A Prospective Study of Effects of Prenatal Maternal Stress on Later Eating-Disorder Manifestations in Affected Offspring: Preliminary Indications Based on the Project Ice Storm Cohort
Référence bibliographique 
St-Hilaire, Annie, Steiger, Howard, Liu, Aaihua, Laplante, David P., Thaler, Lea, Magill, Tara et King, Suzanne. 2015. «A Prospective Study of Effects of Prenatal Maternal Stress on Later Eating-Disorder Manifestations in Affected Offspring: Preliminary Indications Based on the Project Ice Storm Cohort ». International Journal of Eating Disorders, vol. 48, no 5, p. 512-516.
Intentions : «[T]he specific aim of this study was to determine the extent to which PNMS [prenatal maternal stress] and its timing explained variance in disordered eating in Project Ice Storm children.» (p. 512)
Échantillon/Matériau : «Women who were pregnant in January 1998 and lived in the area most harshly affected by the ice storm were invited (5 months after the storm hit) via a mailed invitation to take part in the project. […] At a 131/2-year follow-up (the object of this report), 54 children who had been conceived prior to the ice storm hit participated.» (p. 513)
Instruments : Questionnaires
Type de traitement des données : Analyse statistique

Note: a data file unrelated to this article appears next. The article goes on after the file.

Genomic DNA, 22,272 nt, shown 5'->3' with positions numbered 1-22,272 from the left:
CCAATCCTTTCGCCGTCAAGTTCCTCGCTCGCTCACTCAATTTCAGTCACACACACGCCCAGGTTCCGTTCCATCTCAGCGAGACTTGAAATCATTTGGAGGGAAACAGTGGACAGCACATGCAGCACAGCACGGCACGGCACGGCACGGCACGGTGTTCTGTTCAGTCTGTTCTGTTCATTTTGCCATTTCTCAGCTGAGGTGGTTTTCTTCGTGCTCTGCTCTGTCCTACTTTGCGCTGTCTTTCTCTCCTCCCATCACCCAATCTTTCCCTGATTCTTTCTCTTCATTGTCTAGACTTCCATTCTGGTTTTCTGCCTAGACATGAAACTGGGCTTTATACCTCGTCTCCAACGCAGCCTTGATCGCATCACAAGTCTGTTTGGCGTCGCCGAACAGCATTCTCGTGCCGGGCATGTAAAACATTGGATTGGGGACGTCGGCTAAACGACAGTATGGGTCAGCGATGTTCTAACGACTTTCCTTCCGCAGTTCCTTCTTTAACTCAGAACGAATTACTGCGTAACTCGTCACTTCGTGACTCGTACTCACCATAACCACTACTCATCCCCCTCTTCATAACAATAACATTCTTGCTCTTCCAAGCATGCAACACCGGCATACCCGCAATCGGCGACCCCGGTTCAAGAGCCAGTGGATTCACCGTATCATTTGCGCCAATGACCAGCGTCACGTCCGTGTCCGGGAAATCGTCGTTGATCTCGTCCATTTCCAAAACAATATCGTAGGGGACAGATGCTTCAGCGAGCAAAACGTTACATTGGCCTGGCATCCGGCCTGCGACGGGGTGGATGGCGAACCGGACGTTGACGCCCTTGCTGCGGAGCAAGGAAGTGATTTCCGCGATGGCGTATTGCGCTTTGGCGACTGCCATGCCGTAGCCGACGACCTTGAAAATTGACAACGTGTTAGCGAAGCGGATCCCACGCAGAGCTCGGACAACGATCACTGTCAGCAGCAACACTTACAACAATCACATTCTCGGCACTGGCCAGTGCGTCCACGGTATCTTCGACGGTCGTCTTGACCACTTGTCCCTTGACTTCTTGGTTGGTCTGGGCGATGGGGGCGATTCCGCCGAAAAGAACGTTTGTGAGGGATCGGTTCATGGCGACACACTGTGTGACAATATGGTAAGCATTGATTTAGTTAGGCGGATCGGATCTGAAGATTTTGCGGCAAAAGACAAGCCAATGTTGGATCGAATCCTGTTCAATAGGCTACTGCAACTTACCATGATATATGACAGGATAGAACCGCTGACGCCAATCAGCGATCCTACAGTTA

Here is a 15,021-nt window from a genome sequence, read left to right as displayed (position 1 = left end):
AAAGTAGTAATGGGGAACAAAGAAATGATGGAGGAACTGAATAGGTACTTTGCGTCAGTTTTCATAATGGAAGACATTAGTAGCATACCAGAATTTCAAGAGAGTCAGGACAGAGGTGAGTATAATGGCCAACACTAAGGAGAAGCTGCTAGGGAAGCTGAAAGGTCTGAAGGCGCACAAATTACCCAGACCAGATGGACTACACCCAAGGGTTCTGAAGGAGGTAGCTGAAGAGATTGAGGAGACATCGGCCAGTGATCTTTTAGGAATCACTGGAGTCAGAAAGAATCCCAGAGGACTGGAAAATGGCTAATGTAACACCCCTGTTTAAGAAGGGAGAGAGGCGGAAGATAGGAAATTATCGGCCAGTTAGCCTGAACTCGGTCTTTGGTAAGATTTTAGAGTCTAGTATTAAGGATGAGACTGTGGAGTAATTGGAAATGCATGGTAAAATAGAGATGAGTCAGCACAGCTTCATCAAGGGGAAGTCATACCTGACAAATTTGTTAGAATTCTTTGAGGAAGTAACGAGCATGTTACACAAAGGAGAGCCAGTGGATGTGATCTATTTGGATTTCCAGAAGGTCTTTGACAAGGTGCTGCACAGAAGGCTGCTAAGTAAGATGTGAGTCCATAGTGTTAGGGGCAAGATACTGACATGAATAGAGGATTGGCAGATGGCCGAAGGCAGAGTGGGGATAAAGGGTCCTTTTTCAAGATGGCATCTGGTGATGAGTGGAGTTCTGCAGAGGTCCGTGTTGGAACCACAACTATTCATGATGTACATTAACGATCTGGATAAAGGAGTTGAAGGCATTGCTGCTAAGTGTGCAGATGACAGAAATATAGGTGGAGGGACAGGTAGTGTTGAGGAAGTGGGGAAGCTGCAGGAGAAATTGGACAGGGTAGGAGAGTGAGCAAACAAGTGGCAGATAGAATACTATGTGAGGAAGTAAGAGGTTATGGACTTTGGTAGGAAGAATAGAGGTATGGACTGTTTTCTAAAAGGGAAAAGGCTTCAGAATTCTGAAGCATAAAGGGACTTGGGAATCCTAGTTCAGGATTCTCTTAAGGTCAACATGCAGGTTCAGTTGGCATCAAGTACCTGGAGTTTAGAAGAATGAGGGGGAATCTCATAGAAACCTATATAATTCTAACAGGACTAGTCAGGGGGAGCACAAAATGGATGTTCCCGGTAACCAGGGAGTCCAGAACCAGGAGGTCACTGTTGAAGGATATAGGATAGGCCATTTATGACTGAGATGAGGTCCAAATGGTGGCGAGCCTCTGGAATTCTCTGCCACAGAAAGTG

«This prospective study assessed the impact of mothers’ experiences while pregnant of an environmental stressor on the later development of maladaptive eating behaviors in a cohort of children who had been exposed during the gestational process. Overall, our results suggest that mothers’ exposure to ice storm stress in the latter (third trimester) phase of pregnancy was associated with heightened EAT-26 [Eating Attitudes Test] total scores in affected offspring, over and above the component explained by sex (being female) and BMI [body mass index] (having a higher body mass). Furthermore, we obtained some evidence of interaction between stress and timing of exposure, suggesting that late pregnancy may be a “window of vulnerability” during which the more severe was a mothers’ objective hardship from the ice storm, the more likely was her child to eventually develop disordered eating. Indications that mothers’ stress exposures during late pregnancy may be especially detrimental to later signs of disordered eating in exposed children “echo” other findings, indicating that third trimester stress can have special impact on later emotional adjustment in children exposed to gestational stress in utero.» (p. 515)